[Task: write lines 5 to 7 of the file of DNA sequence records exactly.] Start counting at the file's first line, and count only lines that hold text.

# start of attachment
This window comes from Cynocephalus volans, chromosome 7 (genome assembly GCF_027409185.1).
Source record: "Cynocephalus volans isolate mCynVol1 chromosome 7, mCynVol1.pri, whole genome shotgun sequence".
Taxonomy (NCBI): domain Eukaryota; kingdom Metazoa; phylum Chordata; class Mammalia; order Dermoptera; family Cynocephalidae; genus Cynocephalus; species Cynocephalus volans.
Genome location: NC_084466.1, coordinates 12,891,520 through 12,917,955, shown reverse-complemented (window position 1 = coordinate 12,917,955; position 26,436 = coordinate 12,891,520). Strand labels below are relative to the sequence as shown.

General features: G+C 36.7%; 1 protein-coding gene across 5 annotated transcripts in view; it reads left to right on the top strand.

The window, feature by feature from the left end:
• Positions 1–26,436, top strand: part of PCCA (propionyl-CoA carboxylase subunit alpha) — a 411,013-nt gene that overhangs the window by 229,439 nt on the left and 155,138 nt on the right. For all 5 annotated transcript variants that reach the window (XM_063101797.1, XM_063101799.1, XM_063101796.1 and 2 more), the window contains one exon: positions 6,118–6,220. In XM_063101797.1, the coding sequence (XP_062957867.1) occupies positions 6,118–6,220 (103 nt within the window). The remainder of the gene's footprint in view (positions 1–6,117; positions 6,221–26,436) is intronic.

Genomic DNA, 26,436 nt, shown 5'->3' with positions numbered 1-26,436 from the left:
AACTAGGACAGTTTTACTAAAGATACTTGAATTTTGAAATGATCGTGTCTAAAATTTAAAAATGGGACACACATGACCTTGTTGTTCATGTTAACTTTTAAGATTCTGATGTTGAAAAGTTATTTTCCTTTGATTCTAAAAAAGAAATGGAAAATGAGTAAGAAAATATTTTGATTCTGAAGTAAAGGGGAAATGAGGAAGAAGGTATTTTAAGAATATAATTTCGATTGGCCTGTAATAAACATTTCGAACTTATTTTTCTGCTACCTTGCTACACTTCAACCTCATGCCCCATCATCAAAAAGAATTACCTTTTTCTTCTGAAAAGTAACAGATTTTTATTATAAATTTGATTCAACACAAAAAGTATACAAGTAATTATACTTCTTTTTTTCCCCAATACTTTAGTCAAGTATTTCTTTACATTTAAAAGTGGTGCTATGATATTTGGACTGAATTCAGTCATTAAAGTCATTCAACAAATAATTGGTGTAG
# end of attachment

General features: G+C 36.7%; 1 protein-coding gene across 5 annotated transcripts in view; it reads left to right on the top strand.

The window, feature by feature from the left end:
• Positions 1–26,436, top strand: part of PCCA (propionyl-CoA carboxylase subunit alpha) — a 411,013-nt gene that overhangs the window by 229,439 nt on the left and 155,138 nt on the right. For all 5 annotated transcript variants that reach the window (XM_063101797.1, XM_063101799.1, XM_063101796.1 and 2 more), the window contains one exon: positions 6,118–6,220. In XM_063101797.1, the coding sequence (XP_062957867.1) occupies positions 6,118–6,220 (103 nt within the window). The remainder of the gene's footprint in view (positions 1–6,117; positions 6,221–26,436) is intronic.